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Possible Capital Gains Tax Hikes on the Horizon

Published by Prerana
Posted Date: July 10, 2024 , Modified Date: July 10, 2024

With a new chancellor in office, whispers of a potential increase in the Capital Gains Tax (CGT) rates are growing louder. The Conservatives have left the door open for many changes and Chancellor Rachel Reeves is determined to take the UK economy in a positive direction. Thus, several crucial changes, including temporary reliefs, appear set to be taken up by this parliament.

Could CGT Rates Align with Income Tax?

The Labour Party had pledged not to raise tax rates on Income Tax, National Insurance Contributions (NICs), and VAT. However, they have not ruled out any changes to CGT, even though there are no plans announced. Currently, the CGT rates are lower than the Income Tax rates, which can be beneficial for property owners. So, the Chancellor may focus on aligning the CGT rates with Income Tax to reduce the financial burden of the government.

The rate of CGT you pay depends on the gains from residential property. However, if you pay the higher rate you have to pay 24% on gains from residential property, 28% on gains from carried interest, and 20% on gains from chargeable assets. The CGT is calculated by subtracting the Purchase Value from the Sale Value and multiplying the result by the tax rate.

(Sale Value - Purchase Value) x Tax Rate

Additionally, the CGT rate was cut by 2% temporarily by the Conservatives, potentially making CGT a target. However, a personal finance expert explained that even with no changes made to the Capital Gains Tax (CGT) rates due to frozen tax thresholds, you could still pay higher amounts of CGT. Also, the tax-free threshold is now £3,000, reduced from £12,300 in just two years. This reduction in the tax-free threshold has forced more people into the higher-rate tax bracket.

How Can You Manage CGT Liability?

Due to the Income Tax threshold freeze until April 2028 and the reduction in tax-free thresholds, more people will pay higher rates of Income Tax and CGT. However, you could use alternatives such as Individual Savings Accounts (ISA), civil partnerships, and more to reduce the rate of CGT you pay. Here is a detailed breakdown of some tips to reduce your CGT liability:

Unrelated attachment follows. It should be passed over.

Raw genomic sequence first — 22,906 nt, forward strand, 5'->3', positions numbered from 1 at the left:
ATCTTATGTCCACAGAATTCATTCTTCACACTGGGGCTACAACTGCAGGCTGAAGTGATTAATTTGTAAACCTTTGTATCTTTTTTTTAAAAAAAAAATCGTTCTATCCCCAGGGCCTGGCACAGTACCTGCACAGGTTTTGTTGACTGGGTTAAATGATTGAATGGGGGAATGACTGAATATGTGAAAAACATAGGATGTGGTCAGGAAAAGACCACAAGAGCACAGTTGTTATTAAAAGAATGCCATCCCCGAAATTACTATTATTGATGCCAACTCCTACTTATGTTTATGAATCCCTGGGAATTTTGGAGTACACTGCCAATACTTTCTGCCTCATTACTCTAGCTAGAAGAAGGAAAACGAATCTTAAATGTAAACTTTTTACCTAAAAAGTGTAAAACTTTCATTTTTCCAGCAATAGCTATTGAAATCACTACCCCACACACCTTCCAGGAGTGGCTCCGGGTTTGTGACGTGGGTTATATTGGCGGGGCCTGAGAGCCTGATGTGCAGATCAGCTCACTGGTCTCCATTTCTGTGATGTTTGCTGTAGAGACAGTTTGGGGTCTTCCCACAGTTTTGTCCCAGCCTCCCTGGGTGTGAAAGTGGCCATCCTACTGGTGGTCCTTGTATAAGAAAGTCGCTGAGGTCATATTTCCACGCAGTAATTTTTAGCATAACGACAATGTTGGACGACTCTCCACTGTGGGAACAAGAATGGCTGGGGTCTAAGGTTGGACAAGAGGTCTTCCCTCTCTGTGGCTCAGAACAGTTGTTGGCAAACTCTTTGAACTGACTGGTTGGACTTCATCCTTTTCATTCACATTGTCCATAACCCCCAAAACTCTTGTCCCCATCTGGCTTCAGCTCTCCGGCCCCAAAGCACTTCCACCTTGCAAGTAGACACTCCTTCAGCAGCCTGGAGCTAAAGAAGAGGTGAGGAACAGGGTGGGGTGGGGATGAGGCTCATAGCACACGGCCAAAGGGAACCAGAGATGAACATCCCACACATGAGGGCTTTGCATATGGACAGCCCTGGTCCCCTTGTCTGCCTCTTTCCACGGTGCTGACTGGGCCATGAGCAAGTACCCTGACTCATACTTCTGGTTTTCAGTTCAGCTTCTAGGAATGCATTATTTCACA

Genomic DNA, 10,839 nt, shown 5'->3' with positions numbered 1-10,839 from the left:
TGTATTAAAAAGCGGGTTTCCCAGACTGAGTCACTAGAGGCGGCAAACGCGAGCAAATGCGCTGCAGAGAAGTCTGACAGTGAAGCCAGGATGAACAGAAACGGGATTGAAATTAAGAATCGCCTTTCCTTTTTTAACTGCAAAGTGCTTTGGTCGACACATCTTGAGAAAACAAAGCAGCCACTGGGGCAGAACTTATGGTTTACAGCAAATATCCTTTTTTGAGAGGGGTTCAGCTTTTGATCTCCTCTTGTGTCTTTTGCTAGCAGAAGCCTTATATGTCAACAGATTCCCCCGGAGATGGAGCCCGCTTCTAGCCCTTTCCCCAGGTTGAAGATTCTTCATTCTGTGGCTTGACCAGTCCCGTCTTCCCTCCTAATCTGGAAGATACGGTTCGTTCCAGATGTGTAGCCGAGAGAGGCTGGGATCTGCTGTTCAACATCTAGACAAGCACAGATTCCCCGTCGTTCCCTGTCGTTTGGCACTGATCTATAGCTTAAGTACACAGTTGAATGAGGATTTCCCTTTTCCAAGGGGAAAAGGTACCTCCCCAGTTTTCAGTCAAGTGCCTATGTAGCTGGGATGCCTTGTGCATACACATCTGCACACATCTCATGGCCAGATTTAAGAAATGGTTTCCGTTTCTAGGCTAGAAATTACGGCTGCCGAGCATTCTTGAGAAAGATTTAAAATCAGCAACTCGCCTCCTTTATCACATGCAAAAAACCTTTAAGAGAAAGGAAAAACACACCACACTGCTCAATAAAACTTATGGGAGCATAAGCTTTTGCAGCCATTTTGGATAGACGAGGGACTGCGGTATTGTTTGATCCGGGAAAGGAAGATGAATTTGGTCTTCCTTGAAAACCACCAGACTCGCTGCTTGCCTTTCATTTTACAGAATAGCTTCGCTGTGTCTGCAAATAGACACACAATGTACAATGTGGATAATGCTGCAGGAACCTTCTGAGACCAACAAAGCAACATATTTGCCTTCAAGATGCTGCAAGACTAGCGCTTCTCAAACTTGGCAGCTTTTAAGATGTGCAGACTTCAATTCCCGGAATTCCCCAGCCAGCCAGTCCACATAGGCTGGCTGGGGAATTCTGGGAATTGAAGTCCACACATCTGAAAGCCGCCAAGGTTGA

• Timing Your Disposals – If you think you will earn less next year, consider waiting to sell assets to take advantage of a lower tax limit. If you expect to earn more, selling the assets this year might be better for you.
  • Maximising Allowances and Offsetting Loans – You can make the most of the £3,000 annual allowance by spreading out the sale of assets over several years. Also, reduce your CGT bill by offsetting any losses from the tax year against your gains. You can carry forward any losses to future years as long as you claim them in the year they occur.
  • Stocks and Shares ISAs – Moving your investments into an ISA can help you avoid paying CGT on those investments. This strategy is beneficial when you decide to sell and also each time you rebalance your portfolio.
  • Sharesave Schemes- You can transfer shares into an ISA within 90 days of maturity without paying Capital Gains Tax, as long as the total amount transferred is within the annual allowance of £20,000.
  • Civil Partnership - When you transfer assets to your spouse or civil partner, you will not have to pay Capital Gains Tax. However, if they sell the assets in the future, the gain will be calculated from the original purchase price.


As talks about potential increases in Capital Gains Tax (CGT) rates continue, it is important to keep yourself informed and take steps to manage your investments and tax responsibilities. Understanding the impact and using available strategies can help you handle these changes effectively and safeguard your financial interests. Whether it is timing your asset sales, making the most of allowances, or using tax-advantaged accounts, a well-planned approach can significantly reduce your CGT burden.

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